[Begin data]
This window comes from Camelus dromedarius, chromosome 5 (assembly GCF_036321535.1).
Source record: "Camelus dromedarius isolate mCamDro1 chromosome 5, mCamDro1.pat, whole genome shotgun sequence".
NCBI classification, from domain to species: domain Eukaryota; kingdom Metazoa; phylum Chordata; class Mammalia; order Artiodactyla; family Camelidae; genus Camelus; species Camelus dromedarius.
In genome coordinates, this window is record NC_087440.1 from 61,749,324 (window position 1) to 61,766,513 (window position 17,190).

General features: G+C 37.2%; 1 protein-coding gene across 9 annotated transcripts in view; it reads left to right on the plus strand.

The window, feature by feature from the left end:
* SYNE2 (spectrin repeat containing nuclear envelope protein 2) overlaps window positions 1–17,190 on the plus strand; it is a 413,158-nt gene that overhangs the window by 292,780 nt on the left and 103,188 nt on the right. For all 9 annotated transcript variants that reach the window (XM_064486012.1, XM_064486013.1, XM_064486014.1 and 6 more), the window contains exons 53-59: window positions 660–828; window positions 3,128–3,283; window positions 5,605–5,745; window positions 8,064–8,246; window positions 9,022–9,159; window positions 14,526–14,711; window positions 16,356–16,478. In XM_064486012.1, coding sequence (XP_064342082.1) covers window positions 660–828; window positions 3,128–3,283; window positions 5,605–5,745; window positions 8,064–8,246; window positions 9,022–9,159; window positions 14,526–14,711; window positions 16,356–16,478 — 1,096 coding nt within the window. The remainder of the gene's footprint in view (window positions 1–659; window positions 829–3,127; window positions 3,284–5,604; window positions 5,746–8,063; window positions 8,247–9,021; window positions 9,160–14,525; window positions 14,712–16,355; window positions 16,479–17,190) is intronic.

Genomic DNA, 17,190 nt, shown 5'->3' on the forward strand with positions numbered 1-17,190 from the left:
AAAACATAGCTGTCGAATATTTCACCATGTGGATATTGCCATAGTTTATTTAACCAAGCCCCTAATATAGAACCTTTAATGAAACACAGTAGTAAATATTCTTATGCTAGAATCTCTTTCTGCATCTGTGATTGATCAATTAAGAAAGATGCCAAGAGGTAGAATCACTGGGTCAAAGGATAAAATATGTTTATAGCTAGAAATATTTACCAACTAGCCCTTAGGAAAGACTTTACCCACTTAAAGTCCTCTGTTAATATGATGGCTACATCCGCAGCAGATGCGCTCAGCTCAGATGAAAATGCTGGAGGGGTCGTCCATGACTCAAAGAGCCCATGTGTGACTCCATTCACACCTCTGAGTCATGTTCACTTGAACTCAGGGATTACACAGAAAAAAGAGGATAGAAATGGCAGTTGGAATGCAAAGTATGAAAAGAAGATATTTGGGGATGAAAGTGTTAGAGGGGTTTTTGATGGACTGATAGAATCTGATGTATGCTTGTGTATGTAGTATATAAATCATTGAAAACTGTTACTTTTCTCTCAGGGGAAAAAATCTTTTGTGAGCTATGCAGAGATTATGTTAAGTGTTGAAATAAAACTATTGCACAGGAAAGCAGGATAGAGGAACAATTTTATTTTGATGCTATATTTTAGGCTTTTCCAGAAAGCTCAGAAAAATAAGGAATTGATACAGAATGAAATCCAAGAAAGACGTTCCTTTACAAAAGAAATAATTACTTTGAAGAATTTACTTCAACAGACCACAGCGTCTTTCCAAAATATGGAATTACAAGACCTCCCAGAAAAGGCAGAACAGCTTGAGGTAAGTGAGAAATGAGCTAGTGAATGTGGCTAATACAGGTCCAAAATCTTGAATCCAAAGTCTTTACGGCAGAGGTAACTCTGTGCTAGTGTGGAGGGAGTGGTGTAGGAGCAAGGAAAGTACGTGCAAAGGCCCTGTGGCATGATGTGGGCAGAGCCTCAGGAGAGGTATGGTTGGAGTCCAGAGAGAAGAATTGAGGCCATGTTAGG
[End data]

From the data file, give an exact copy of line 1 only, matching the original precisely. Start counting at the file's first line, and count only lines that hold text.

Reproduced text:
This window comes from Camelus dromedarius, chromosome 5 (assembly GCF_036321535.1).